Thursday, March 19, 2015

Be F*cking Brave

Earlier in the week, during a phone call with my mother about how things are going for me in this new life, she commented that she admired my bravery— that I took risks. This comment got me thinking a lot about bravery. It isn’t that I hadn’t been called "brave" before. After going through the coming out process and being vocal about it, I had many people suggest that I was brave. But I’ve never, never-ever, thought myself to be brave. Cautious feels more like a more correct description to me. So when my own mother made this remark, I was taken a little aback by it.

A few days later, I came across this on my Facebook feed:


When I read this meme, I began to understand why I might not identify with being “brave,” even when others suggest that I am. What is broken in the world that we equate living an authentic, fulfilling life with “being brave?” Bravery is, by definition,  "the quality that enables someone to do things that are dangerous or frightening.” Why should it be dangerous or frightening to live a life of integrity and value? Shouldn’t it be more dangerous and frightening to live a life that isn’t our own, pretending to be a person we really aren’t? (Anyone watch Orphan Black? haha)

But then I remember what it was like when I was in the closet. I was so desperate to be “normal.” I spent so much energy trying to fight against myself and reject who I was-- to be someone else. It was exhausting. It sucked the life out of me. Still, I was almost 25 years old before the agony of living that life grew greater than the fear of accepting myself for who I was. Once I did accept myself, however, it became almost immediately clear that the only way to live was authentically.

Perhaps those that think it brave to be your true authentic self haven’t had their own “coming out” yet. I don’t mean coming out as gay, I just mean coming out and living their true identity— whatever that looks like— in spite of fear of rejection. But as someone who has “come out” and who knows that there is no substitution for a life of authenticity, the greater fear now is the possibility of not being able to sort out and free myself from the parts of my identity that are due to cultural conditioning and shallow social constructs.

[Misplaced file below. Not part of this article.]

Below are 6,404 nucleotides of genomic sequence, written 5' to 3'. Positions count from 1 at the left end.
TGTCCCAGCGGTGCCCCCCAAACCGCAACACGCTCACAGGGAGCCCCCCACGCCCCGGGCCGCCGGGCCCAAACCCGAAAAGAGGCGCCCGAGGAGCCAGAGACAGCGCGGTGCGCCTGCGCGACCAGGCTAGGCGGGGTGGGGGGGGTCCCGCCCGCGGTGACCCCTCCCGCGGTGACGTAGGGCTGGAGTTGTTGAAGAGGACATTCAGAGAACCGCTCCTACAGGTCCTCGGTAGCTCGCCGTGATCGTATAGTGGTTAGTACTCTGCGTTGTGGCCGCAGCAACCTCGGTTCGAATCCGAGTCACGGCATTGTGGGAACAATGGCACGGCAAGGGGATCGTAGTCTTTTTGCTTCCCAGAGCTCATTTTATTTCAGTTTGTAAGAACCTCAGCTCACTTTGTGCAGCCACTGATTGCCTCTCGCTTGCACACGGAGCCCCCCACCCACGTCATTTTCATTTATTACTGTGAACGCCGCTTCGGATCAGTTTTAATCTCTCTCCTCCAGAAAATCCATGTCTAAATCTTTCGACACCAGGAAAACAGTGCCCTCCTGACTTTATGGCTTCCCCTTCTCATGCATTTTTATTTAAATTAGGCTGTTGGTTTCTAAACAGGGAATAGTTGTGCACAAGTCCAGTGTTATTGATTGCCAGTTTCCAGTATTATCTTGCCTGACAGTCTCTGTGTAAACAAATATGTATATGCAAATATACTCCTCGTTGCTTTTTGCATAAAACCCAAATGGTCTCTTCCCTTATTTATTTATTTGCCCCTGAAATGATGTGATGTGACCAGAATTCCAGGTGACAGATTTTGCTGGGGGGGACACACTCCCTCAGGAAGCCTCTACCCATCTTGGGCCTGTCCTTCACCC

So while my actions may appear to be brave to some people, in reality they are only the result of my fear of not living a completely authentic life.

Something I've begun to do lately is read poetry. I plan on sharing some of my favorite discoveries on this blog at some point. And while I am no poet, I enjoy the challenging process and made an attempt at it. Do your best to withhold judgment:

Do not think me brave.
That I scoff at danger,
and chase the rush of thrills.

These eyes are alien to me.
They search endlessly
for some invisible unknown.

Perhaps it is in the ever-expanding heavens.
Or in the deep blue of the roaring oceans,
full of mystery, and of hidden titillating worlds.

But it ne’er be in the morning still of the lake.
Nor on the white frozen plains, hard like glass,
bound to echo the longing gaze of hungry eyes.

No. I cannot be still, not now.
Contentedness is to forever be a stranger—
A fate most terrifying.

Therefore, do not think me brave.
It is only all that I can bear.

2 comments:

  1. The 17 line poem gives more a direct window into the context of your feelings than an hour on the telephone. That is a gift, and it is well done. You are as brave as being authentic as you are in sharing your poem here. If there are more like it, one would hope you'd unleash them.

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I'm a filmmaker a blogger and hundreds of other things. Life is full of possibilities, twists, and turns and I don't pretend to know exactly where the road will lead. However, I do intend to share the journey.